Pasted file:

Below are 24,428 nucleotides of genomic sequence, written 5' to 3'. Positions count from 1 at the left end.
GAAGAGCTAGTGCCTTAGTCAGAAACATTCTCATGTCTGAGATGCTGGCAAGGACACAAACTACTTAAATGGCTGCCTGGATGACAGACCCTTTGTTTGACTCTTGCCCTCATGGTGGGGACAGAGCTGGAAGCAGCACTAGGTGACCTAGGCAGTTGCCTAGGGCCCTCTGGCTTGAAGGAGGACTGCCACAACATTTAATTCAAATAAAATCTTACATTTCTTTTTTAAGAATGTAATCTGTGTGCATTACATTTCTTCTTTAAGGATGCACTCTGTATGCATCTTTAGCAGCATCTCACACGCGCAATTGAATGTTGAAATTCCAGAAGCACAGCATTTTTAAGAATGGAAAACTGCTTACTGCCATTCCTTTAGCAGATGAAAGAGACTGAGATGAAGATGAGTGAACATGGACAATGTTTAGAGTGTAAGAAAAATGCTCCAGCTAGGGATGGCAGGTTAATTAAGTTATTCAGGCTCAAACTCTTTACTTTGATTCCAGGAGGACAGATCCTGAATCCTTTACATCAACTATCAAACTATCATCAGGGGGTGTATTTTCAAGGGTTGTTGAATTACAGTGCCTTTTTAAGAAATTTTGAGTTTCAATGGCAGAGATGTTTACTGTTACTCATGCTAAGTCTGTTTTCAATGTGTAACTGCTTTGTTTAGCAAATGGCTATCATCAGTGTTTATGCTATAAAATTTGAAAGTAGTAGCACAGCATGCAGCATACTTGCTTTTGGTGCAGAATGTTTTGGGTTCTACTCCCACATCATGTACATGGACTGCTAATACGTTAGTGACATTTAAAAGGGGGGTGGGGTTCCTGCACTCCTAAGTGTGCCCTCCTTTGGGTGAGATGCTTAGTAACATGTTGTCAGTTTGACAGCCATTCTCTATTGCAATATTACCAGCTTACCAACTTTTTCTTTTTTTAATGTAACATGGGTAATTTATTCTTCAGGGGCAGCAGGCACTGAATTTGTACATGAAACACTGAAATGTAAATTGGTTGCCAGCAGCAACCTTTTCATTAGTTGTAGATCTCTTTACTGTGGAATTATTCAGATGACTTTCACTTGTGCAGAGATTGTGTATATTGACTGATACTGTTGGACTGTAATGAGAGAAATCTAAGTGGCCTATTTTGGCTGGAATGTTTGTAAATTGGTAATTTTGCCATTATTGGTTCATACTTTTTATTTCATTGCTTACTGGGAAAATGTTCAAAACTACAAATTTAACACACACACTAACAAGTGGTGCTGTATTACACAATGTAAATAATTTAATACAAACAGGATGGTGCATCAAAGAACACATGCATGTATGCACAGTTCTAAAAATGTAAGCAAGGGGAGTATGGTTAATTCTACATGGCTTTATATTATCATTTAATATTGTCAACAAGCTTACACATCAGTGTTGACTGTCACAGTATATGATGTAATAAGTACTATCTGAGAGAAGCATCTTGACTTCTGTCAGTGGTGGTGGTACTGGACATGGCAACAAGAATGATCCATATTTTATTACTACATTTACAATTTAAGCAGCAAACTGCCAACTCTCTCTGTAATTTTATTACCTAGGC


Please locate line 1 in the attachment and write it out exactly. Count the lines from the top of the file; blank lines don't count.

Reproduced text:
Below are 24,428 nucleotides of genomic sequence, written 5' to 3'. Positions count from 1 at the left end.